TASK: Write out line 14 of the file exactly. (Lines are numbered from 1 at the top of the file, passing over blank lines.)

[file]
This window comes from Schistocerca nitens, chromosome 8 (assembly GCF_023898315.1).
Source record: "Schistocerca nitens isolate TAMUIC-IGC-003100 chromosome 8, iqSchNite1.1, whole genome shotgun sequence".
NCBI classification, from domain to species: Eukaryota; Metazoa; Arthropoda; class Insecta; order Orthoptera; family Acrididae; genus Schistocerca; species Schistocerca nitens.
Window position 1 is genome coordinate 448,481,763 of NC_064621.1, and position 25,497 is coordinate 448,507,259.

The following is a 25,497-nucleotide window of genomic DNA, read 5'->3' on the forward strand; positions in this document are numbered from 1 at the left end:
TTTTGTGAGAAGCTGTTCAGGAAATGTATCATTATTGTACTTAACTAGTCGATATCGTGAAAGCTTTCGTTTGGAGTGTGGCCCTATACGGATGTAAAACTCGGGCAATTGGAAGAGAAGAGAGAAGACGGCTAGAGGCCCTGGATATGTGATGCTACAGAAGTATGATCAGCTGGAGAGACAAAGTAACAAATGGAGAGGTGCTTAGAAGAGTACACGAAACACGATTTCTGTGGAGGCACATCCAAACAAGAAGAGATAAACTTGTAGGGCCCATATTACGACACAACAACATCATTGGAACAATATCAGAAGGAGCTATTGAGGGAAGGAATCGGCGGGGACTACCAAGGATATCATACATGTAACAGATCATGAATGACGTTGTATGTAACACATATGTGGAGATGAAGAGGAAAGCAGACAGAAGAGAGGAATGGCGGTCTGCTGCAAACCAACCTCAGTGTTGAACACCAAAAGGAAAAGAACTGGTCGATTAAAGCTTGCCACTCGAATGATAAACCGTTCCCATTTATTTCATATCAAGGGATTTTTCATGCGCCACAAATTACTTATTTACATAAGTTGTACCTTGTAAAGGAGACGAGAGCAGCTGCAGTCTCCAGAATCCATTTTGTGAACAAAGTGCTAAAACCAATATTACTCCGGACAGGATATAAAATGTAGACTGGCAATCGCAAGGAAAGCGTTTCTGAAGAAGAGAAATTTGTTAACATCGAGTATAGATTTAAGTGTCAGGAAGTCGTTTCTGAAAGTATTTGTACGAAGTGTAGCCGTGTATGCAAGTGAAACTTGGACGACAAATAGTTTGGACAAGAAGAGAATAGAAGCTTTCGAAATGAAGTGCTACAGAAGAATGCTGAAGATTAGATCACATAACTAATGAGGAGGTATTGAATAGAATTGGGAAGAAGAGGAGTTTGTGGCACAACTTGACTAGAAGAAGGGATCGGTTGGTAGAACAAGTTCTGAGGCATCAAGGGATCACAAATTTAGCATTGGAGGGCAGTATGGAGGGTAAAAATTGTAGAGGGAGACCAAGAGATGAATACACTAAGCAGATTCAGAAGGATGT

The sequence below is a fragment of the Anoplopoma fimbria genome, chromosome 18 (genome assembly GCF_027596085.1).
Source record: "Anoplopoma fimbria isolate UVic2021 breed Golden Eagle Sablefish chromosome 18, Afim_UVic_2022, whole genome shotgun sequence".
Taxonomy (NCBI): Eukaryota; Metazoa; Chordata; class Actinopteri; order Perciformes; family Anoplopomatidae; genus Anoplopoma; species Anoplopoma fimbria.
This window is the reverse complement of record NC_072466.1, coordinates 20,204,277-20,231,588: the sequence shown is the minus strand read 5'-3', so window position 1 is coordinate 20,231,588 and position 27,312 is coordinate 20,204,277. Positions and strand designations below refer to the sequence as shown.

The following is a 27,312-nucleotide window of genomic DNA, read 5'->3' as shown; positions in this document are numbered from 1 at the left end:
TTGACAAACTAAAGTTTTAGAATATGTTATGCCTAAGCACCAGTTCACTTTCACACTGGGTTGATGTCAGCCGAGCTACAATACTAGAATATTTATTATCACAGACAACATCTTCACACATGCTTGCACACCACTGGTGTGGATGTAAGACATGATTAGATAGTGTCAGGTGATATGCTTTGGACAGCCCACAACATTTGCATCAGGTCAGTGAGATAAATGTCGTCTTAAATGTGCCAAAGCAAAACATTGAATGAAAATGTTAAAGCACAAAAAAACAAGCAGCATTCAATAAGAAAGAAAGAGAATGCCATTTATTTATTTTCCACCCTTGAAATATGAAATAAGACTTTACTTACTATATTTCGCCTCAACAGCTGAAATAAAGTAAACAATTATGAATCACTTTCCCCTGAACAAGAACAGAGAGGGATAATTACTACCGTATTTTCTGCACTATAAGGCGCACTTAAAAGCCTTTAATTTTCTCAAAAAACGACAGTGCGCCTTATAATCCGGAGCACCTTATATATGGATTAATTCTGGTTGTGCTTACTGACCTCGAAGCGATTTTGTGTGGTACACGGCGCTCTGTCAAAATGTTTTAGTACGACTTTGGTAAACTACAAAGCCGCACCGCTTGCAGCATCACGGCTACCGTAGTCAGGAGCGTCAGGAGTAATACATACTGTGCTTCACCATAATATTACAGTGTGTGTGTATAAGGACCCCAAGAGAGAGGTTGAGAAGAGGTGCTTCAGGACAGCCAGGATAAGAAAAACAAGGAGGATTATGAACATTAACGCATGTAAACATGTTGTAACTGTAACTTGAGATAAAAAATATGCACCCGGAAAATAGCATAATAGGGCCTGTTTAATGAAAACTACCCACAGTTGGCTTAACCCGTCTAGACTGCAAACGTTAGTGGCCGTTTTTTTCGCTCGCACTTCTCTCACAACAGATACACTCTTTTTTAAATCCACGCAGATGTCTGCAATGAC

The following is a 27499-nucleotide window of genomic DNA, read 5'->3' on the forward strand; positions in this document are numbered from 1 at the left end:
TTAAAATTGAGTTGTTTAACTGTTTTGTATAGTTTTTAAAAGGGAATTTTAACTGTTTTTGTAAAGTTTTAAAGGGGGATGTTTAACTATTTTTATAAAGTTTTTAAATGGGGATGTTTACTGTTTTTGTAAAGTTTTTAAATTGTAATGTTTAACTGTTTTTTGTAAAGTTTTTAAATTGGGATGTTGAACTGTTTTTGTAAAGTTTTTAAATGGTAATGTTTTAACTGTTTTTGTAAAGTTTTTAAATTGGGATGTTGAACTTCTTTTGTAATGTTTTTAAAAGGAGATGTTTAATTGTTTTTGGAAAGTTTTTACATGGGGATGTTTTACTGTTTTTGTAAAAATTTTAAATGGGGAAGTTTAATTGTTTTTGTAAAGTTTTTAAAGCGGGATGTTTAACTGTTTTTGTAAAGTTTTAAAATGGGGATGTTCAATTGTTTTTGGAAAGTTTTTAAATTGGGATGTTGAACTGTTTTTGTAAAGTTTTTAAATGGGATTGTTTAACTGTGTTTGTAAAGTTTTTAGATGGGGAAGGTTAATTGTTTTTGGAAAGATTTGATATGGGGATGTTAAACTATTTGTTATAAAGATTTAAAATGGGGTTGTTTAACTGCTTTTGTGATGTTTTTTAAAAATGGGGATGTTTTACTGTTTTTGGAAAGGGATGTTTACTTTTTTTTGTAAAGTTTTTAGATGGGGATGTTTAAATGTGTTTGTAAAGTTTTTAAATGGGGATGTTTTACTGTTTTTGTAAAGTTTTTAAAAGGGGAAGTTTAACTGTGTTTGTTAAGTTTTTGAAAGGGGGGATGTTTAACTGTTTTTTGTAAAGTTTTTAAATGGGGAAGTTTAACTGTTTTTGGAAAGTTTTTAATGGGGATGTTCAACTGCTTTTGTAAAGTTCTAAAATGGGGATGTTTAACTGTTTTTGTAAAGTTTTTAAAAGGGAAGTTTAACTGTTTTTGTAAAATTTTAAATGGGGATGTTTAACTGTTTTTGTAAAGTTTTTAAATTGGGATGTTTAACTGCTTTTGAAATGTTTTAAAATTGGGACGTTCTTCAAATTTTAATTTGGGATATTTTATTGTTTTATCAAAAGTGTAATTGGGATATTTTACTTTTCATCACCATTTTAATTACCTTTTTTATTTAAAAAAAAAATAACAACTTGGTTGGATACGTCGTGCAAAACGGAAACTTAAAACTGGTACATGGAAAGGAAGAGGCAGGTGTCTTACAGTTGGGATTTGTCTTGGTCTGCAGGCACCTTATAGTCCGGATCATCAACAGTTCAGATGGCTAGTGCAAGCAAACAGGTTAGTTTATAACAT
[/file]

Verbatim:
TTAAAATTGAGTTGTTTAACTGTTTTGTATAGTTTTTAAAAGGGAATTTTAACTGTTTTTGTAAAGTTTTAAAGGGGGATGTTTAACTATTTTTATAAAGTTTTTAAATGGGGATGTTTACTGTTTTTGTAAAGTTTTTAAATTGTAATGTTTAACTGTTTTTTGTAAAGTTTTTAAATTGGGATGTTGAACTGTTTTTGTAAAGTTTTTAAATGGTAATGTTTTAACTGTTTTTGTAAAGTTTTTAAATTGGGATGTTGAACTTCTTTTGTAATGTTTTTAAAAGGAGATGTTTAATTGTTTTTGGAAAGTTTTTACATGGGGATGTTTTACTGTTTTTGTAAAAATTTTAAATGGGGAAGTTTAATTGTTTTTGTAAAGTTTTTAAAGCGGGATGTTTAACTGTTTTTGTAAAGTTTTAAAATGGGGATGTTCAATTGTTTTTGGAAAGTTTTTAAATTGGGATGTTGAACTGTTTTTGTAAAGTTTTTAAATGGGATTGTTTAACTGTGTTTGTAAAGTTTTTAGATGGGGAAGGTTAATTGTTTTTGGAAAGATTTGATATGGGGATGTTAAACTATTTGTTATAAAGATTTAAAATGGGGTTGTTTAACTGCTTTTGTGATGTTTTTTAAAAATGGGGATGTTTTACTGTTTTTGGAAAGGGATGTTTACTTTTTTTTGTAAAGTTTTTAGATGGGGATGTTTAAATGTGTTTGTAAAGTTTTTAAATGGGGATGTTTTACTGTTTTTGTAAAGTTTTTAAAAGGGGAAGTTTAACTGTGTTTGTTAAGTTTTTGAAAGGGGGGATGTTTAACTGTTTTTTGTAAAGTTTTTAAATGGGGAAGTTTAACTGTTTTTGGAAAGTTTTTAATGGGGATGTTCAACTGCTTTTGTAAAGTTCTAAAATGGGGATGTTTAACTGTTTTTGTAAAGTTTTTAAAAGGGAAGTTTAACTGTTTTTGTAAAATTTTAAATGGGGATGTTTAACTGTTTTTGTAAAGTTTTTAAATTGGGATGTTTAACTGCTTTTGAAATGTTTTAAAATTGGGACGTTCTTCAAATTTTAATTTGGGATATTTTATTGTTTTATCAAAAGTGTAATTGGGATATTTTACTTTTCATCACCATTTTAATTACCTTTTTTATTTAAAAAAAAAATAACAACTTGGTTGGATACGTCGTGCAAAACGGAAACTTAAAACTGGTACATGGAAAGGAAGAGGCAGGTGTCTTACAGTTGGGATTTGTCTTGGTCTGCAGGCACCTTATAGTCCGGATCATCAACAGTTCAGATGGCTAGTGCAAGCAAACAGGTTAGTTTATAACAT